This year I realize how much I missed all of it — even the things I used to gripe about, like waiting in line at a crowded co-op to buy apples or staying up until midnight to bake pies. We do things for holidays that take more effort and time than we’d normally consider reasonable — elaborate meals, decorations that get unpacked and hung for only a few weeks, gifts painstakingly wrapped and ribbon-ed. I’ve come to realize that we do it because we secretly love these things, but we need an excuse to do them. We need a holiday to inspire us to make the effort that special things require.
This year I am doing more. While there aren’t any big gatherings in our future, I’ve revived some of the old traditions. I bought and mailed cards — more than I’ve ever sent before. We got presents for each other. I ordered a gingerbread house kit in the mail. And, for the first time, we got a tree.
We’ve never had a tree before, not even a fake one. We tried once years ago with a little potted one, but our then-spry cats refused to leave it alone and we had to lock it away in a guest bedroom.
This year we walked across the brook and into a meadow with a hacksaw, and worked together to cut a fresh tree from our property. It’s a sizable pine — taller than me, and wide with dense branches. We dragged it back up through the big field and put it in the flatbed. “Do you think the animals will mess with it?” I said. “Maybe,” Cody said. “But let’s try anyway.”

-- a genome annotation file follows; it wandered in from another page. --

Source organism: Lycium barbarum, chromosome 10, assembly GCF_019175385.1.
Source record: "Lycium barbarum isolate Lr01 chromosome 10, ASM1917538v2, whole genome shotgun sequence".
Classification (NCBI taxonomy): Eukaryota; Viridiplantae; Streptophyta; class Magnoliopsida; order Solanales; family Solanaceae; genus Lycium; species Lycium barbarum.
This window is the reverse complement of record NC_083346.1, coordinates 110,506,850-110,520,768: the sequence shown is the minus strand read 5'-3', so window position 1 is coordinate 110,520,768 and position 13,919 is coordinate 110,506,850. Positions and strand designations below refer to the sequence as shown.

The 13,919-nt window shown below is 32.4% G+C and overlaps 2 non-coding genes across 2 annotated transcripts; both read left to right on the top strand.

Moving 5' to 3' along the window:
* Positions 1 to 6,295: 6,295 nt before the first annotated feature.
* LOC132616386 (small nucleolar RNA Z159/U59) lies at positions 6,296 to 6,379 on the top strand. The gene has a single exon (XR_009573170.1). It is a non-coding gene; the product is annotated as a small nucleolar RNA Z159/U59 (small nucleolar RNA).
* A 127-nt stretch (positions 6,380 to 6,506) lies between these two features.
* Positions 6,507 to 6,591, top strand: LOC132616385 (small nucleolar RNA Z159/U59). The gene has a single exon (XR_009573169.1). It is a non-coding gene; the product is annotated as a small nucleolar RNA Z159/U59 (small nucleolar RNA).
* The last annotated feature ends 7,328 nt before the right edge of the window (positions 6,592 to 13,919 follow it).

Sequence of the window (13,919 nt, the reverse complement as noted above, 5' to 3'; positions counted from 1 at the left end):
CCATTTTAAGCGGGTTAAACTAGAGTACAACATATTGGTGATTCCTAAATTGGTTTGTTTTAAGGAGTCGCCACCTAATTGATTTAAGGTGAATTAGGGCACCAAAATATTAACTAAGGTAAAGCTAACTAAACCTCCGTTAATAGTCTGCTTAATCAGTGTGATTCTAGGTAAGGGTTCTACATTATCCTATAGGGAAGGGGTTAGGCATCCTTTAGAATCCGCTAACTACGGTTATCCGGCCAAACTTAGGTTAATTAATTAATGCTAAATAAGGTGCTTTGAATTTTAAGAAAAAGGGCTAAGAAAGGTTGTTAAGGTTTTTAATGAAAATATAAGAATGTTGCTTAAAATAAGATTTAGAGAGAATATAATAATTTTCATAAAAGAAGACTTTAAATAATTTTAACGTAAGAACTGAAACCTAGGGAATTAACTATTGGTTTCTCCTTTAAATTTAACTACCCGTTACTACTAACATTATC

So the tree sits in the living room now. Miraculously, the animals leave it alone. Our ornaments are still all in storage, but I did buy lights. I went traditional and got candy colored ones — like we had on the tree when I was a kid. The other night I walked Gracie down by the lake and looked up to see them glowing through our living room windows. It looked like any other year, at Christmas.
I dropped most of my cards in the mail last week, and a few more this week. Coming back from the mailbox the other day, I spied a large box at the end of the driveway. “Are you expecting anything?” I asked — we’re careful not to ruin the surprise of presents ordered by mail.
“My parents said they were sending something,” Cody said. “But it’s not a Christmas present. They said we should open it now.”
Inside were two boxes of dozens of Christmas ornaments, from their own collection. “They’re for our tree. So we can decorate it this year.”
So now our tree sits in the living room, glowing with its colorful fairy lights, flush with borrowed ornaments from so many past Christmases. I turn the lights on every day in the morning, and off at night. As I work at my desk throughout the day, I look over at it, this unmistakable symbol of winter, of Christmas, of the end of the year.
It was a special gift, made that way through thought, and care, and effort. Like all the best holiday traditions.